Summertime Fun At 4-H Forestry Camp
Jerry Culen email@example.com, (352) 846-0996 ext. 250
NICEVILLE—What would make 35 talkative teens tiptoe down a country road late at night eyeballing the woods for any sign of noise?
It’s not an episode of the X-Files or a ghost story, it’s an owl prowl at 4-H’s new forestry camp at the 4-H Timpoochee Environmental Education Center in Niceville.
Armed with a tape recorder blaring screech owl calls, the teens were trying to spot some of the elusive birds at their nighttime feeding. “I like looking for animals,” said Jonathan Bridges, 13, of Orlando. “The owl prowl was fun, even if we only heard one owl and never could find him.”
Some nights and locations are better than others for looking for owls, said Jerry Culen, associate professor at the University of Florida’s Institute of Food and Agricultural Sciences. Culen organized the camp and says that activities like owl prowls are important for teaching youth how wildlife are part of the ecosystem.
The camp was designed to expose youth to forestry and to careers in natural resources. According to the Florida Forestry Association, forestry is an $8.5 billion dollar industry in the state. While sampling trees with a boring tool and taking tree measurements near the camp, Bridges said he might pursue a career related to the outdoors or veterinary science, but that he definitely learned a lot and made new friends.
“We found a tree that was really old–51 years!” said Chris Taylor, 14, of DeLand. One year is equivalent to one dark ring and one light ring in the core sample. It took a while to count the rings, said Taylor, who also added to his leaf collection during the trip.
Jobs in natural resources require not only people to hike the woods and measure the trees, but also people with science and computer skills, said UF assistant professor Deborah Miller, when the campers visited her office at the UF/Pensacola Junior College campus in Milton. They toured laboratories and gardens before a mud bog hike to see pitcher plants and more woods.
“I like the scenery at 4-H Camp Timpoochee,” said Lisa Banegas, 14, of Niceville. “I think it’s beautiful and I like being able to learn new things.” Banegas said she would be back for marine camp the following week.
Banegas said she liked the visit to the Hub City Forestry Museum and Environmental Center in Crestview. The center is home to more than 80 species of trees. The teens learned that more than 5,000 products come from trees and coaxed the museum’s residential manager, a gopher tortoise, out of his underground lair with fresh leaves.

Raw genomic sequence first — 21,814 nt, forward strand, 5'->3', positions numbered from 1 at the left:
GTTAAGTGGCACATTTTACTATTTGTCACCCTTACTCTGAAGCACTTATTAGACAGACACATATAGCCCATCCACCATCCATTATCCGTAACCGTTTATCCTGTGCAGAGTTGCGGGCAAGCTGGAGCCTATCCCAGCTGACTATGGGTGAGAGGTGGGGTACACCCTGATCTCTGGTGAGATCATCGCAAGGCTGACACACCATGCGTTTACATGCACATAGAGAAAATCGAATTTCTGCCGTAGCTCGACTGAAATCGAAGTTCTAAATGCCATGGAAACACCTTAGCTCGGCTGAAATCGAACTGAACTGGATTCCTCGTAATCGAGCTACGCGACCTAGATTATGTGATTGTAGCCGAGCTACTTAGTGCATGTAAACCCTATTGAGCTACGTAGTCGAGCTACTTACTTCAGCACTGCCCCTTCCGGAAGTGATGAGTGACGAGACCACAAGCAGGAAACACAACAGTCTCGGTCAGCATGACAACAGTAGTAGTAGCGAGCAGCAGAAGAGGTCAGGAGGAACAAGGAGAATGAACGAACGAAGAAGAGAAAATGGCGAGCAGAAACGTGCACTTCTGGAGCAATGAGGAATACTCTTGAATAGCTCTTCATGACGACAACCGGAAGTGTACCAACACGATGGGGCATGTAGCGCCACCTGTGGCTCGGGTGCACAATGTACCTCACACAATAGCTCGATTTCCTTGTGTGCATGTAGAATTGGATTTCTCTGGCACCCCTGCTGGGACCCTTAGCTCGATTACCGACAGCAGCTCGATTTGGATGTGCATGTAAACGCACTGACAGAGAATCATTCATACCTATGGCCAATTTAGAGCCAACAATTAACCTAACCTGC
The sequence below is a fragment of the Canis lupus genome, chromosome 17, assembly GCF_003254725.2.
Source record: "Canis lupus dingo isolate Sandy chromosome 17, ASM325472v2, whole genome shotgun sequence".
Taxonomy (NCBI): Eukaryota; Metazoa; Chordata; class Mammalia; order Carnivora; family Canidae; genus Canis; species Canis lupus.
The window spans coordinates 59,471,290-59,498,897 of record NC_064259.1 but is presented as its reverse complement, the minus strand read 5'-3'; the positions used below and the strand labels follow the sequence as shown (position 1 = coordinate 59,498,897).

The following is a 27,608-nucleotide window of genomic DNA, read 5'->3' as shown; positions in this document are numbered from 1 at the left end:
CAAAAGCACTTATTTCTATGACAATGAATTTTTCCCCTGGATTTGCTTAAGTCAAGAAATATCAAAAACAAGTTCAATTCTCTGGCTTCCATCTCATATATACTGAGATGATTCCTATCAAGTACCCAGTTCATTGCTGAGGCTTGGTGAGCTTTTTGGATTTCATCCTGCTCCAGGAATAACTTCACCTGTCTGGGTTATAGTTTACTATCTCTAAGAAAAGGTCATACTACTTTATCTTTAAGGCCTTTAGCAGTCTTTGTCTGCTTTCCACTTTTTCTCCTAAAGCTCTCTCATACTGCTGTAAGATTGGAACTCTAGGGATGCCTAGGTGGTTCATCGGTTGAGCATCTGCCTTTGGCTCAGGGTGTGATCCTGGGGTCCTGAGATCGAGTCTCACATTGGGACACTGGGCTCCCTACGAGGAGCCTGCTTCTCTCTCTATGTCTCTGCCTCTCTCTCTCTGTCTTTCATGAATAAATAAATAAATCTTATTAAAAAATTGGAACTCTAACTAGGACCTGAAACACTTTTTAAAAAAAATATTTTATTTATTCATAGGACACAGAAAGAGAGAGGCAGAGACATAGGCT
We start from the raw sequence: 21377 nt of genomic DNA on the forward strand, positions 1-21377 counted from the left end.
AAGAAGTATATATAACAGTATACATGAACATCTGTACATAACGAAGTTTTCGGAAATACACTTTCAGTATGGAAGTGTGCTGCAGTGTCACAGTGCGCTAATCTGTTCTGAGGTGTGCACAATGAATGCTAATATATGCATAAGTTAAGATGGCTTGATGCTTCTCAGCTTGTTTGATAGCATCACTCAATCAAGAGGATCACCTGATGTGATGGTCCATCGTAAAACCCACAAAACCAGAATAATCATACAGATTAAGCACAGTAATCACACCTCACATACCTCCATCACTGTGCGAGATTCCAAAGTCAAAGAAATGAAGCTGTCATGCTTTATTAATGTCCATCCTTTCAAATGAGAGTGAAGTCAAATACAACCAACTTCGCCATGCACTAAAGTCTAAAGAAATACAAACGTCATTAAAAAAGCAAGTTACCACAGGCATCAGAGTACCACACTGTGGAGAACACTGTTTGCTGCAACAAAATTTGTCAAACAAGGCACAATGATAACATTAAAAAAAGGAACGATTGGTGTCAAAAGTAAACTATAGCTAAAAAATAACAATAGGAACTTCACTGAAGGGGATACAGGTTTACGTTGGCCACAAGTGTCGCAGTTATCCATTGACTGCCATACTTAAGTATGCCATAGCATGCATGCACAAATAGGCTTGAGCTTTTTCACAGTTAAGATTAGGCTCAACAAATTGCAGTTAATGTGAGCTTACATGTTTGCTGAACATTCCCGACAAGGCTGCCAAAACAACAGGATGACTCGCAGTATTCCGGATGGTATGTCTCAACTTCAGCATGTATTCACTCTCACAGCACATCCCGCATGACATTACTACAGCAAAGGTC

Retired forester John McMahon answered questions and posed a few stumpers of his own. “How big is our environment?” he asked the campers. “Wherever you go, that’s your environment at the time. It’s a great plan that nature came up with, and we are all part of it.”
Actions have a lasting impact. “You can’t unfry an egg,” said Larry Williams, UF horticulture extension agent in Okaloosa County. Once a tree’s roots are damaged beyond repair, you can’t fix it, he told the young people. “Problems with trees can often be prevented but rarely cured.”
Funded with a grant from the Alfred I. Dupont Foundation, Culen said the forestry camp was designed to expose youth to careers and to caring for the ecosystem. The grant helped cover expenses, and youth only had to pay $20 to attend the four-day camp.
Organizers say the camp will leave a lasting impression on the teens. “No matter what career path they choose later in life, young people need to be exposed to nature and understand the relationships between the natural habitat and their own actions,” said Culen. “This camp set out to do just that–prepare them for a lifetime of living.”
Photo 1: Jonathan Bridges, 13, of Orlando examines “Florida snow” lichens found while on a nature hike at 4-H Forestry Camp near the 4-H Timpoochee Environmental Education Center. Organizers from the University of Florida’s Institute of Food and Agricultural Sciences say that youth need to be exposed to nature and learn ecosystem relationships.
Photo 2: Chris Taylor, 14, of DeLand takes a core sample from a tree to find out how old it is during 4-H Forestry Camp near the 4-H Timpoochee Environmental Education Center. Pairs of dark and light rings are counted together to represent one year in the life of the tree. It was 51 years old. Organizers from the University of Florida’s Institute of Food and Agricultural Sciences say that youth need to be exposed to nature and learn ecosystem relationships.
To obtain photos, please contact Ami Neiberger, state 4-H public relations coordinator, (352) 846-0996 ext. 237, firstname.lastname@example.org Specify deadline and format needed. We can E-mail photos or send via standard mail. Visit our news Web site.